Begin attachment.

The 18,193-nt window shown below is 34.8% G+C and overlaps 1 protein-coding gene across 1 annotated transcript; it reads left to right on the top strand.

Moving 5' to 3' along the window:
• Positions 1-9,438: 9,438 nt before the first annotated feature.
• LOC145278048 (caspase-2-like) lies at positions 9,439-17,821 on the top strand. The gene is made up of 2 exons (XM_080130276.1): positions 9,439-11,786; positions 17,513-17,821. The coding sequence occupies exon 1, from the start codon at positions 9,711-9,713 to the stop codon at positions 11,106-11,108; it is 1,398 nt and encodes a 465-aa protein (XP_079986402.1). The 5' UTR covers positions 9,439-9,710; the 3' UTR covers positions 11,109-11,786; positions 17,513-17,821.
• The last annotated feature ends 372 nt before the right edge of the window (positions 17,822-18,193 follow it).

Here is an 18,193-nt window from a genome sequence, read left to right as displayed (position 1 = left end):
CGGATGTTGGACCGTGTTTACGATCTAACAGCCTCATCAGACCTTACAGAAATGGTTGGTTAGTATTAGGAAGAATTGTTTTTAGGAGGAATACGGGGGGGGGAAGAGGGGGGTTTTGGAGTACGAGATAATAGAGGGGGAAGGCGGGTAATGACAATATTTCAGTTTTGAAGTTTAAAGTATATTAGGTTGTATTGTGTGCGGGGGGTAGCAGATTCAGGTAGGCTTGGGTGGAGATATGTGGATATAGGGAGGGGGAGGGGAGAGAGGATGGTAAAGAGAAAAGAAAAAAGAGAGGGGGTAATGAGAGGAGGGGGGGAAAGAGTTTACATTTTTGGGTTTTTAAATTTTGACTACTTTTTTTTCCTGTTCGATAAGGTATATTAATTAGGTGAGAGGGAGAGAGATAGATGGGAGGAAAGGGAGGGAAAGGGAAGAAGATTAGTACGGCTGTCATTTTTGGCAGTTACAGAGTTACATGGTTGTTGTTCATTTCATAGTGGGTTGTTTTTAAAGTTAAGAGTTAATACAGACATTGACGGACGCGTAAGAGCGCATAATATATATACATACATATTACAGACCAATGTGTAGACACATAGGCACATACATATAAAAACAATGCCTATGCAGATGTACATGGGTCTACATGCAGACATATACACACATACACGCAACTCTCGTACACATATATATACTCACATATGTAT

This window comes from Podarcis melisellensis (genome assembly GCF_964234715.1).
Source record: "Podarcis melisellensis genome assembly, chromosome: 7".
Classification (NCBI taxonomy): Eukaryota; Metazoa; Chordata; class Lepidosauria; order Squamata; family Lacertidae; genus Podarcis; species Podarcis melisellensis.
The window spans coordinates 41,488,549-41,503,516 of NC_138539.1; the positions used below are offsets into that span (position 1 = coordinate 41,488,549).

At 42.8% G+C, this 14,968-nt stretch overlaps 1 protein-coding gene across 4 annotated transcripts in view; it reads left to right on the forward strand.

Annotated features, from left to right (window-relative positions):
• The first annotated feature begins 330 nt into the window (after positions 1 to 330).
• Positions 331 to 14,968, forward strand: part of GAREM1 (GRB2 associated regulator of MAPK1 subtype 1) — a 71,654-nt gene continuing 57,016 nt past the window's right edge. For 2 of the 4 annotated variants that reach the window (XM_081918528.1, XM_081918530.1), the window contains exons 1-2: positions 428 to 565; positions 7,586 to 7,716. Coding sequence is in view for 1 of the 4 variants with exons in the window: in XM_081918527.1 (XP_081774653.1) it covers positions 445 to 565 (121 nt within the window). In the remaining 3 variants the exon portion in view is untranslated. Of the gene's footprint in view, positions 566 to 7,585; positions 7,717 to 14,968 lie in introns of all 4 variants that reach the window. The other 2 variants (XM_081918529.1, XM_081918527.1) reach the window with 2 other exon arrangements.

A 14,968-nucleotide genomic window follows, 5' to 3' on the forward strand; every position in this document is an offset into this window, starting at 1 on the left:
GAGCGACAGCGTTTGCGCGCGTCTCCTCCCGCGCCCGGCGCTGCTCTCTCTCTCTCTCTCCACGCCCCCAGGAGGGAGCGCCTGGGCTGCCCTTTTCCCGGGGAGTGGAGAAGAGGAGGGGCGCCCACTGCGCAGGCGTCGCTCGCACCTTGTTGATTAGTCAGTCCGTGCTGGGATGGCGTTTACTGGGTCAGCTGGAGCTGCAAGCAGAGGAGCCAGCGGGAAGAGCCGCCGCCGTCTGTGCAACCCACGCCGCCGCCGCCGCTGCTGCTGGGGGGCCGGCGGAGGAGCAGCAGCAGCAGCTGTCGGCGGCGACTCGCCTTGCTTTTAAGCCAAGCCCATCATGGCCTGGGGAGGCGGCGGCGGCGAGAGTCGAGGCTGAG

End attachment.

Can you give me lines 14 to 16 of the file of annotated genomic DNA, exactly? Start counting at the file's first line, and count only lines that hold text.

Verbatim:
• The first annotated feature begins 330 nt into the window (after positions 1 to 330).
• Positions 331 to 14,968, forward strand: part of GAREM1 (GRB2 associated regulator of MAPK1 subtype 1) — a 71,654-nt gene continuing 57,016 nt past the window's right edge. For 2 of the 4 annotated variants that reach the window (XM_081918528.1, XM_081918530.1), the window contains exons 1-2: positions 428 to 565; positions 7,586 to 7,716. Coding sequence is in view for 1 of the 4 variants with exons in the window: in XM_081918527.1 (XP_081774653.1) it covers positions 445 to 565 (121 nt within the window). In the remaining 3 variants the exon portion in view is untranslated. Of the gene's footprint in view, positions 566 to 7,585; positions 7,717 to 14,968 lie in introns of all 4 variants that reach the window. The other 2 variants (XM_081918529.1, XM_081918527.1) reach the window with 2 other exon arrangements.

A 14,968-nucleotide genomic window follows, 5' to 3' on the forward strand; every position in this document is an offset into this window, starting at 1 on the left: